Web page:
I recently had the opportunity to speak with the director the day after Life During Wartime screened in San Francisco. I asked him about the sunny climes of Southern Florida, where the movie is set, and began the interview by asking him about the title of the film, and how it related to the lives of the characters.
JE: I'd like to start with a question about the title of your new film, Life During Wartime. Ally Sheedy's character, Helen, is the only character in the film to mention the fact that our country is currently at war.
JE: She makes the only explicit mention of the war, and justifies her self-absorption by referencing it. Her sister, Joy, then uses the title in a song she's written. In the public and private spaces you've created for the set design, you employ pastel colors, with Muzak streaming in. It looks like a country that is anesthetized, longing to be soothed, and ignorant of the wars abroad.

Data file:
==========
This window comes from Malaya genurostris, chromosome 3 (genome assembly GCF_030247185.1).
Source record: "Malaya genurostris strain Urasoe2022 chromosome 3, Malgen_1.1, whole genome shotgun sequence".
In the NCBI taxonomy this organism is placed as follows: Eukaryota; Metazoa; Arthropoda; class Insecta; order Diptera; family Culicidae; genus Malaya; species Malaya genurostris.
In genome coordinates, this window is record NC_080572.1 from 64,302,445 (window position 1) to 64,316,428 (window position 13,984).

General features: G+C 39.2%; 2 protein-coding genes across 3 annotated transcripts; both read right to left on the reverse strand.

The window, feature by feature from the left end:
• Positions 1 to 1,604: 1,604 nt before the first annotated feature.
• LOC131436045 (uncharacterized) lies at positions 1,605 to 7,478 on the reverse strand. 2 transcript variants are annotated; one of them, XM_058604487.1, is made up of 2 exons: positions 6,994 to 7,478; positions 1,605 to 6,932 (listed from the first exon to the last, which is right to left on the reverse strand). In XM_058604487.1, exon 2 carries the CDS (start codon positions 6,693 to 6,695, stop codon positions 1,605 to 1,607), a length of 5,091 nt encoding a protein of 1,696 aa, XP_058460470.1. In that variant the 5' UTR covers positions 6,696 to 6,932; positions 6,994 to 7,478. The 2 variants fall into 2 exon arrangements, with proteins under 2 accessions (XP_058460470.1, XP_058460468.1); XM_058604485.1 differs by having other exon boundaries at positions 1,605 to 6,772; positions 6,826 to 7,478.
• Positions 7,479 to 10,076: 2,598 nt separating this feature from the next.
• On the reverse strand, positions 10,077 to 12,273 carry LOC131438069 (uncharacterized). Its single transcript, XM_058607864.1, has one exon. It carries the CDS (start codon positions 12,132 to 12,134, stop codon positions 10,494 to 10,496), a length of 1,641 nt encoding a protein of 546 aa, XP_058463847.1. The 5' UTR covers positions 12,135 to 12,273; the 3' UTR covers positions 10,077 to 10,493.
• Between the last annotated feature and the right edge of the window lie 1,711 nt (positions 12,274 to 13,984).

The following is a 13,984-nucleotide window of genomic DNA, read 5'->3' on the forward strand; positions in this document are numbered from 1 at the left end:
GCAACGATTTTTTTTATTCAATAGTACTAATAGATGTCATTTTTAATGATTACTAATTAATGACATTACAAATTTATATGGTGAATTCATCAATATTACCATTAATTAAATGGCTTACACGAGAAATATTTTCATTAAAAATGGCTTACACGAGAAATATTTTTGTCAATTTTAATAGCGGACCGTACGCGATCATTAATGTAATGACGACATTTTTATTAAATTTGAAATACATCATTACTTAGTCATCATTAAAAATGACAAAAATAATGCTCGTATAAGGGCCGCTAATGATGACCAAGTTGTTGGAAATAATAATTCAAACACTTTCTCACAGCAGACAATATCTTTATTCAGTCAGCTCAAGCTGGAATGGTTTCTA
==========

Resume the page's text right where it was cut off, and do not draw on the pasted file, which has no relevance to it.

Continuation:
TS: I think the movie is very much informed by what you're talking about, the process of actually writing it. Just for the record there is no Muzak, even though it might seem like there is. There's no Muzak anywhere in the movie.
JE: The instrumental music in the film is either jazz or classical?